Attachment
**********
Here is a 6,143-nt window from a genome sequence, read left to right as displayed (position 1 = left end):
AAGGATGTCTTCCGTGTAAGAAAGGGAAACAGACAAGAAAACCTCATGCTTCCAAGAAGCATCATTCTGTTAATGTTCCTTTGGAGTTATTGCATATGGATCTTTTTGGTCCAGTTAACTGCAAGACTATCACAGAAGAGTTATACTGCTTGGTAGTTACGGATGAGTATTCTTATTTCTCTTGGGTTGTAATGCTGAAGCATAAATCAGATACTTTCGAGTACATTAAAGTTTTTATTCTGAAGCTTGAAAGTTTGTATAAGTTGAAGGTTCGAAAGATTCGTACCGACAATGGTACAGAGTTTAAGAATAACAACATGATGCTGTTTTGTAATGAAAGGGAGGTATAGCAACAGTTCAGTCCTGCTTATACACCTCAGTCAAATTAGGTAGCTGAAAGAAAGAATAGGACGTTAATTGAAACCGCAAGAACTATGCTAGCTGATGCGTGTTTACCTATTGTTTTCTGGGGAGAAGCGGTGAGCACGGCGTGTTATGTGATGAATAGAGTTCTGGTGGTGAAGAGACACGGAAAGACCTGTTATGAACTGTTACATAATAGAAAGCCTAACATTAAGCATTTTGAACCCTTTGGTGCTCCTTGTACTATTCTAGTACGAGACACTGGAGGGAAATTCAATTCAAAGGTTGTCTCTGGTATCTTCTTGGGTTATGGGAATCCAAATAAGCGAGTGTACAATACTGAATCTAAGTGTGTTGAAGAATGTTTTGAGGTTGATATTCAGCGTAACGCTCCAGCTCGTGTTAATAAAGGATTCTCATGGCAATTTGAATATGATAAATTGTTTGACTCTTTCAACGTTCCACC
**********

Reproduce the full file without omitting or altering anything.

Here is a 6,143-nt window from a genome sequence, read left to right as displayed (position 1 = left end):
AAGGATGTCTTCCGTGTAAGAAAGGGAAACAGACAAGAAAACCTCATGCTTCCAAGAAGCATCATTCTGTTAATGTTCCTTTGGAGTTATTGCATATGGATCTTTTTGGTCCAGTTAACTGCAAGACTATCACAGAAGAGTTATACTGCTTGGTAGTTACGGATGAGTATTCTTATTTCTCTTGGGTTGTAATGCTGAAGCATAAATCAGATACTTTCGAGTACATTAAAGTTTTTATTCTGAAGCTTGAAAGTTTGTATAAGTTGAAGGTTCGAAAGATTCGTACCGACAATGGTACAGAGTTTAAGAATAACAACATGATGCTGTTTTGTAATGAAAGGGAGGTATAGCAACAGTTCAGTCCTGCTTATACACCTCAGTCAAATTAGGTAGCTGAAAGAAAGAATAGGACGTTAATTGAAACCGCAAGAACTATGCTAGCTGATGCGTGTTTACCTATTGTTTTCTGGGGAGAAGCGGTGAGCACGGCGTGTTATGTGATGAATAGAGTTCTGGTGGTGAAGAGACACGGAAAGACCTGTTATGAACTGTTACATAATAGAAAGCCTAACATTAAGCATTTTGAACCCTTTGGTGCTCCTTGTACTATTCTAGTACGAGACACTGGAGGGAAATTCAATTCAAAGGTTGTCTCTGGTATCTTCTTGGGTTATGGGAATCCAAATAAGCGAGTGTACAATACTGAATCTAAGTGTGTTGAAGAATGTTTTGAGGTTGATATTCAGCGTAACGCTCCAGCTCGTGTTAATAAAGGATTCTCATGGCAATTTGAATATGATAAATTGTTTGACTCTTTCAACGTTCCACC